I mean seriously. This guy has made it in life. Last time I saw him on Facebook, he had bought a new shiny car, was working as a corporate hotshot, and was blessed with a baby boy just a week ago.
If this is not a perfect life, what else is?
Or is it? When I called to congratulate him, he told me he had been having severe headaches for some reason and had been under medication for several weeks.
In this era of overachievement, it is a norm to display achievements on social media. And we all get caught up with the idea of competing with each other to be perfect. We feel that perfectionism is a stepping stone to success.
But there is a catch. If you think that perfectionism is helping you get more done, you are, umm… wrong.
This urge to have everything just perfect is actually counterproductive. Your nitpicking ways are hurting you. If you are a perfectionist, you have the ability to perform at a higher level than others, but this performance comes at a cost.
You experience high levels of stress because you try extra hard to be perfect in your career and then you have to spend extra time to mend the relationships that you sacrifice for excelling at work. Emotional and mental burnout follow soon. Clearly, perfectionism negatively impacts your health and productivity.
Here are a few ways for all perfectionists out there to sustain their drive and get a whole lot more done:
Challenge Your Inner Critic
When your inner critic seems to be getting the better of reason and self-doubt begins to rear its head, keep yourself in check with the following questions:
Am I jumping to negative conclusions?
Is this situation really as bad as I am making it out to be?
Will this matter in 5 years, 5 months, or even 5 days?
What is the worst that could happen and how likely is that to happen?
By the end of it, the doomsday scenarios that you had imagined will disappear and you will realize that you were building elaborate falsities in your mind.
Those who struggle with perfectionism are usually incredibly hard on themselves but not much demanding with other people. So, if you want to let go of your need to be perfect, show yourself the same kind of compassion you would to others caught up in perfectionism.
Say, you have an important presentation at work a week later. You begin to work on it and, given your natural inclination, you keep working on it to the point of perfection. Now if a coworker was in your position would you tell him to keep working or stop at good enough? So, if you can tell your coworker to stop at good enough, you can say the same to yourself.
Don’t put yourself under too much pressure – lower the stakes.
Time Off is Not Time Wasted
How does an overachieving perfectionist look at relaxation? Most likely as a waste of time. ‘’So much can be achieved in those 30 minutes.’’ ‘’I can reply to those ultra urgent client emails, have a quick chat about the meeting we are supposed to have tomorrow,’’ so on and so forth.
If you happen to think of relaxation as something unnecessary, you need to change. Seriously. Getting enough sleep and lying around in happy messes can work wonders for your motivation.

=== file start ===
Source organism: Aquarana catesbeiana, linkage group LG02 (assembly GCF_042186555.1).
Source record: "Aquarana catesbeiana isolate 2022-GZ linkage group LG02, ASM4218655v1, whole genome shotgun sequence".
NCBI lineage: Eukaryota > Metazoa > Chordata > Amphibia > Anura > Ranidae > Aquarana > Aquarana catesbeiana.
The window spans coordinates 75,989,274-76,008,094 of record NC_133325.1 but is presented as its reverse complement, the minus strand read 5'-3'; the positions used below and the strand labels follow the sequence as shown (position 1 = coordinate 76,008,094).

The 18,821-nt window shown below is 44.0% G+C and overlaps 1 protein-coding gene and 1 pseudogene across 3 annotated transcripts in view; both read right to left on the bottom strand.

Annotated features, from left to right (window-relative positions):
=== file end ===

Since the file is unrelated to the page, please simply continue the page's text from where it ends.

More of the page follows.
I know you are busy but practice taking time to relax. You will thank me later!
Set Time Parameters
Set time parameters, some boundaries. Yes, you all perfectionists out there, you need to set time frames to do things, otherwise you keep polishing, modifying things and then curse yourself later that you devoted too much time – way more than required.
This is probably the reason why so many of us have a hard time starting or finishing projects.
The next time you begin working on a presentation, take a pledge (you can also extend your hand if you want!): “I will work on this presentation for the next 60 minutes. Once the time is up, I will be done – whether I feel it is perfect or not.”
George Fisher put it really well, “When you aim for perfection, you discover it’s a moving target.”
Have Trust That It Will All Get Done
Unfortunately, our need to be perfect leaves us feeling vulnerable, and we don’t feel very secure in our abilities. For perfectionists, fear and self-doubt go hand in hand.
And this is what needs to change. You need to start believing that you are good enough, you have what it takes to complete tasks. Look back and think of the time when you finished something which you thought was impossible for you. Did something pop up in your mind? It must have. Good!
Now, use this knowledge when negative self-talk gets too much. There is no reason for you to feel overwhelmed when your history shows that you will persevere.
Prioritize Your Perfectionism
It is not easy to let go of your perfectionistic tendencies. They remain with you to a certain degree, and if you want to stop them from impeding your progress, it is essential that you figure out a way to use it to your advantage.
Apply your perfectionistic inclinations toward the areas of your life that really matter to you and loosen up on the secondary stuff. If you wish to spend more time with your family or want to pursue hobbies after work, then commit to spending at least an hour every day for that. No compromises here.
So, decide what you feel strongly about and don’t sweat the small stuff.
Like any change, it can be hard to tame perfectionist tendencies. The truth is that perfection just does not exist. If you want to reach your highest potential and ‘get more done,’ stop beating yourself up and strive for ‘done’ instead of ‘perfect.’
What are your thoughts on this? Have your perfectionism made it difficult to get things done?
Please share your views in the comments below.